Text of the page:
Monday, May 20, 2013

Not Exactly

(Editorial cartoon by Glenn McCoy / Belleville News-Democrat (May 17, 2013) and featured at McClatchy DC.)

Doyle McManus took a look at the three scandals currently swirling around the White House and seems to believe that this state of affairs is typical for a second-term president.

What is it about presidents' second terms that makes them seem so scandal-ridden? Simple: The iron law of longevity. All governments make mistakes, and all governments try to hide those mistakes. But the longer an administration is in office, the more errors it makes, and the harder they are to conceal.

Just ask Richard M. Nixon, Ronald Reagan, Bill Clinton or George W. Bush, all of whom spent much of their second terms playing defense.

The longevity rule caught up with Barack Obama last week as he wrestled clumsily with not one controversy but three: the Internal Revenue Service's treatment of "tea party" groups, the Benghazi killings and the Justice Department's seizure of Associated Press telephone records....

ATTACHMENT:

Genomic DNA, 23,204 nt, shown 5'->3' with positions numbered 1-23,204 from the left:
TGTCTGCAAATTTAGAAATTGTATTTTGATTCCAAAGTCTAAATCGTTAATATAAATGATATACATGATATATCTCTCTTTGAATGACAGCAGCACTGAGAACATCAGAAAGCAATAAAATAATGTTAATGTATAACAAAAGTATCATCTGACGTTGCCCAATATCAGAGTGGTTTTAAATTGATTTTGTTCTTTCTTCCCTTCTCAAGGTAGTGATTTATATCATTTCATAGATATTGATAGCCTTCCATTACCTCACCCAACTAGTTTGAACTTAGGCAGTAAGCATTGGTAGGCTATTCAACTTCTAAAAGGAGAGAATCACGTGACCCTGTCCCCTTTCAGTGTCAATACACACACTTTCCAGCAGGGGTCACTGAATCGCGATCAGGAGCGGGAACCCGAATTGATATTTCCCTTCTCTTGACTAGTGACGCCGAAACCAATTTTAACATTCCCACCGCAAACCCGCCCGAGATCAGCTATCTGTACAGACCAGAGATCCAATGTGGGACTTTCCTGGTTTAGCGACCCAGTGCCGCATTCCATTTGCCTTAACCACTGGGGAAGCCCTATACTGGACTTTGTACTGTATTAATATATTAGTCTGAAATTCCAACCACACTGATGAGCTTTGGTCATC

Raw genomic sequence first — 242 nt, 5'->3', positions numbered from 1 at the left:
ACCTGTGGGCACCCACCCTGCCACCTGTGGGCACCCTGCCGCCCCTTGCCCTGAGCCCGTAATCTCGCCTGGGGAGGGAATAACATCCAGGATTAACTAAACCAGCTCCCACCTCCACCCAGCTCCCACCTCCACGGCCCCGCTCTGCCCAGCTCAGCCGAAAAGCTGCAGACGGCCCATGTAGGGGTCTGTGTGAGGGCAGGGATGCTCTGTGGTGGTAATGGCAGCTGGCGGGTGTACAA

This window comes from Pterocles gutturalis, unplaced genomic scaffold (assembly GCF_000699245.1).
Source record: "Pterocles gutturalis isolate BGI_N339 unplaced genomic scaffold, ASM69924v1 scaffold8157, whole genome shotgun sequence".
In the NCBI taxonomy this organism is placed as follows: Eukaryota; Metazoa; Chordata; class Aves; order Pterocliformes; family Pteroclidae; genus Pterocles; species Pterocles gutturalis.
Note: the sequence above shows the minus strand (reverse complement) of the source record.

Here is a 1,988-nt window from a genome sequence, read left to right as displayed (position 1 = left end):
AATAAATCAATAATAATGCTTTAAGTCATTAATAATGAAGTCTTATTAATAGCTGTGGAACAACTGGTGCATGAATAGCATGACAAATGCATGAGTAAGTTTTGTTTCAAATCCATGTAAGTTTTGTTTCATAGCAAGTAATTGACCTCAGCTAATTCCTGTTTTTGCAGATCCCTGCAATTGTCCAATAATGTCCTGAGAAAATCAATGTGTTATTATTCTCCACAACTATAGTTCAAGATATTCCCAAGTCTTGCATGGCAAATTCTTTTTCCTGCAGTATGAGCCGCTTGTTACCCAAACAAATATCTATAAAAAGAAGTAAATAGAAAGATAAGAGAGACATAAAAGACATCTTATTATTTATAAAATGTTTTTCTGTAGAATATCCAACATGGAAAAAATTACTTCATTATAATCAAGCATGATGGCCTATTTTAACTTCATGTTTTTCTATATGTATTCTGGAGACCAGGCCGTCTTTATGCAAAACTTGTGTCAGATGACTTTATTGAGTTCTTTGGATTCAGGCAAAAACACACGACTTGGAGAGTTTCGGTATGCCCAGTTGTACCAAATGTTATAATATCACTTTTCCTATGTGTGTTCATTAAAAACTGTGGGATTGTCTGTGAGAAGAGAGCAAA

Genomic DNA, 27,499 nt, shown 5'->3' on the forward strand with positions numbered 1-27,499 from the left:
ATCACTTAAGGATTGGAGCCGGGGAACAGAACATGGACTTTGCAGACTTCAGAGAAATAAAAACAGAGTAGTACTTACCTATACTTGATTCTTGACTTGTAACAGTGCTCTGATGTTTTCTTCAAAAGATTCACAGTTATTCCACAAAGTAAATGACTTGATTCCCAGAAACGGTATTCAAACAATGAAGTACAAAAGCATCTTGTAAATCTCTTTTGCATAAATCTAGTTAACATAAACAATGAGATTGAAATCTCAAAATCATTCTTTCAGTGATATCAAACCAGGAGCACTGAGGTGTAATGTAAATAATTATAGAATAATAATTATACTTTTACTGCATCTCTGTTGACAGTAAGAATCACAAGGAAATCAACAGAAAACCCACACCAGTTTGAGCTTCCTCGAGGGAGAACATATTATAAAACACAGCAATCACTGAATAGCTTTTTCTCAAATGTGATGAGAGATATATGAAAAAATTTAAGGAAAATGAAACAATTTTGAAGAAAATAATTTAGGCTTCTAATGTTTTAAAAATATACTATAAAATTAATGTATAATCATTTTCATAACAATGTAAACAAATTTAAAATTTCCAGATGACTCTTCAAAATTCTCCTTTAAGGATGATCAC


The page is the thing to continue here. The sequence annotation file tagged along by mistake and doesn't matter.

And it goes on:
If Obama is both smart and lucky, all three controversies will gradually fade away, assuming no more wrongdoing comes to light. His Republican critics already run the risk of repeating their error in the 1998 impeachment of Clinton; if they hound the White House on charges that don't pan out, they'll be vulnerable to charges that they're wasting time on partisan squabbles.   [Emphasis added]

 I agree that the second term is difficult for most presidents, but this series of events is a zebra with a different stripe.  Yes, Obama is behaving clumsily, stumbling gracelessly on the first two "scandals" involving the IRS and Benghazi.  On the third, he at least has used the cover provided him by the various iterations of the Patriot Act, passed overwhelmingly by the congress critters since 9/11, 

Ironically, that third scandal has merit, but not exactly the one the wackaloons in the current Congress want to touch.  I think that's why we've seen fewer fireworks being shot off on that one.

I also think that what really is ginning up the controversies is a desire to keep the wackaloons in place for the 2014 election, perhaps even after the 2016 election.  If the basest base of the GOP can be kept energized, the Tea Party movement (primarily funded by Our Owners) will last a little longer and its hangers-on (Ryan, Bachmann, and Issa) will be in place for another couple of years at least.

It's never too early to campaign for the next election.

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